GuineaPig wrote:

>

> Hello,

>

> I'm (very) new to c++ and I'm having trouble understanding why this doesn't

> work. Here's some testcode:

>

> #include <iostream.h>

>

> int main()

> {

> float test;

> unsigned int test2;

> test = 1.8;

> cout << "\n" << test*100.0 << endl;

> test2 = static_cast<unsigned int>(test*100.0);

> cout << "\n" << test2 << endl;

>

> }

>

> The strange thing is that the program returns 180 on the first cout (as

> expected) but it returns 179 on the second ???
That's because you computer cannot store the value 1.8 exactly.

It may be stored as 1.7999999999999999... or 1.80000000000001 or

something like that.

Multiplying with 100 gives 179.9999999999999999... or

180.0000000000001 or something like that.

When operator<< outputs a floating point number, this number is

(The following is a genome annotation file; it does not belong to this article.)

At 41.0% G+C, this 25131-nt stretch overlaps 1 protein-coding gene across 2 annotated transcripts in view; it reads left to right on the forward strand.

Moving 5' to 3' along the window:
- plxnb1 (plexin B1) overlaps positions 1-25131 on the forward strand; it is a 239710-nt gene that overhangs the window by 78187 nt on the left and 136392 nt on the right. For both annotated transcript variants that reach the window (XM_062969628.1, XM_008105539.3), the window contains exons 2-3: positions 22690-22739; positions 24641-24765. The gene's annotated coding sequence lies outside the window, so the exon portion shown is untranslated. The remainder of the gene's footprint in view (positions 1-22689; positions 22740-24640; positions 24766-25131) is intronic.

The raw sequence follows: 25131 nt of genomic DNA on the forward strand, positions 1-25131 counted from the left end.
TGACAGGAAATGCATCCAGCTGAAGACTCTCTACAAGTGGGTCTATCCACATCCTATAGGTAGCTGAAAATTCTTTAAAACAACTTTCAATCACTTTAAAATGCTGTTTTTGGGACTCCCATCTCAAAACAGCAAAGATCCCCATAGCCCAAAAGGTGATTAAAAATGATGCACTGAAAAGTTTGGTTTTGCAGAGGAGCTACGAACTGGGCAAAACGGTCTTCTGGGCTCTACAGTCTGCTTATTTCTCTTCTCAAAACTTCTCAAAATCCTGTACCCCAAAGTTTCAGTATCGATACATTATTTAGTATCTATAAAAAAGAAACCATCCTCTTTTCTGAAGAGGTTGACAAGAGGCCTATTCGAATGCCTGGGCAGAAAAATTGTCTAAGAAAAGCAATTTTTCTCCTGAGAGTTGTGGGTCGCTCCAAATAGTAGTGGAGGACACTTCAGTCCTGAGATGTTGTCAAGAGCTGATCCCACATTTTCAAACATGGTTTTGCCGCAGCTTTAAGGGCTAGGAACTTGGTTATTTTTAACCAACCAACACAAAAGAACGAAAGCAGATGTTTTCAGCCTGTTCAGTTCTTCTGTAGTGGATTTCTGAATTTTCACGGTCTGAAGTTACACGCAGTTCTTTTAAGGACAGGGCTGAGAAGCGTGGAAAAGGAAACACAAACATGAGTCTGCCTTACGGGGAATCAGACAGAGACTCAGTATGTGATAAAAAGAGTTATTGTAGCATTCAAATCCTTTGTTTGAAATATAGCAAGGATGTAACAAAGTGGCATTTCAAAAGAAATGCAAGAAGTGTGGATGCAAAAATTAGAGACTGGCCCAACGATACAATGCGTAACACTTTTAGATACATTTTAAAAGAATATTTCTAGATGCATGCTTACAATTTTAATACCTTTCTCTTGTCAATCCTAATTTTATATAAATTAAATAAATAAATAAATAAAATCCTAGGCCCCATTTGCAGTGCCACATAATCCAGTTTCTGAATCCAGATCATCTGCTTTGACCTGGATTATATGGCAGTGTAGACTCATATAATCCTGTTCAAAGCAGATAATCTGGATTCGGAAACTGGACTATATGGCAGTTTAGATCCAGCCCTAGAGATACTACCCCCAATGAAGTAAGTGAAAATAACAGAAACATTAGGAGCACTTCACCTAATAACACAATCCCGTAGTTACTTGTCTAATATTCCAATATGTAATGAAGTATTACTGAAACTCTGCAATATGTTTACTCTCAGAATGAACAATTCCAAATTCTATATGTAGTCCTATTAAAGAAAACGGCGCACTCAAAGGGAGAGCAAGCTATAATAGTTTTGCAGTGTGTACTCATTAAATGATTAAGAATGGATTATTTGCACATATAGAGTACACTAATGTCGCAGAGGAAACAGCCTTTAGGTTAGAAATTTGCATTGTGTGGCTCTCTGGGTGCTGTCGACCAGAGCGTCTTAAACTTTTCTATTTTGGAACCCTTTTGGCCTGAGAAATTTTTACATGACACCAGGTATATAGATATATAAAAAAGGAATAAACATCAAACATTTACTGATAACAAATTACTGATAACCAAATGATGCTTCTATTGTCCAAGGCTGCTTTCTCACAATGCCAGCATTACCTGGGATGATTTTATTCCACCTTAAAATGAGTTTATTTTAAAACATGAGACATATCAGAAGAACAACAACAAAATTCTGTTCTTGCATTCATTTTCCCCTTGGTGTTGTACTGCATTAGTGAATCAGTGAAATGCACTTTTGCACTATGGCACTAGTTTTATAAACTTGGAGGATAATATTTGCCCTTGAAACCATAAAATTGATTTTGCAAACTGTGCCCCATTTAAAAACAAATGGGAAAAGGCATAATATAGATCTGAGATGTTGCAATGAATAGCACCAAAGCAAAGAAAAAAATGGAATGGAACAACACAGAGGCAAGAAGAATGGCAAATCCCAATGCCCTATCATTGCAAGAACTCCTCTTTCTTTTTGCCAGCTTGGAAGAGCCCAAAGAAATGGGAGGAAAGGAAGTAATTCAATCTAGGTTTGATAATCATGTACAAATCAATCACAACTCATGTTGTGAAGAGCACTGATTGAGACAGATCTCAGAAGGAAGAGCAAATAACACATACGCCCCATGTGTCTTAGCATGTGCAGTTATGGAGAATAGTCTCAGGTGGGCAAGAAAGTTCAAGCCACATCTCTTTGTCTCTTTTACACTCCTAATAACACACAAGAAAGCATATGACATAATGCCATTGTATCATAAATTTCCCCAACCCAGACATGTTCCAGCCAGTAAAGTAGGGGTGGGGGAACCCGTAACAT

rounded to x decimal digits (usually x equals 6, if nothing else specified).

So rounding 179.99999999999999 to 6 digits yields (surprise) 180.000000

Rounding 180.00000000000001 to six digits also yields 180.000000

(and of course the superflous decimal digits are not output).

Note: The number was *rounded* in order to be printed.

The cast does a very different thing. The cast truncates the

decimal digits from a number.

179.9999999999999999 is close to 180.0, but that doesn't

matter. Truncating the decimal digits still leaves you with

179.

180.0000000000000001 is also close to 180.0, but this time

truncating the decimal digits leaves you with 180.

The difference: rounding gives a different result then truncating.

> If I make test 1.7, I get 170 on the first and second cout ???

> I tried a whole bunch of other values... Sometimes I'm getting what I

> expected, sometimes not...
It depends on how the numbers are stored. Note: A computer cannot

store every floating point number exactly. In the range 0 .. 1

there are indefinitly many floating point numbers and your computer

only has a finite memory.

--

Karl Heinz Buchegger

http://www.velocityreviews.com/forums/(E-Mail Removed)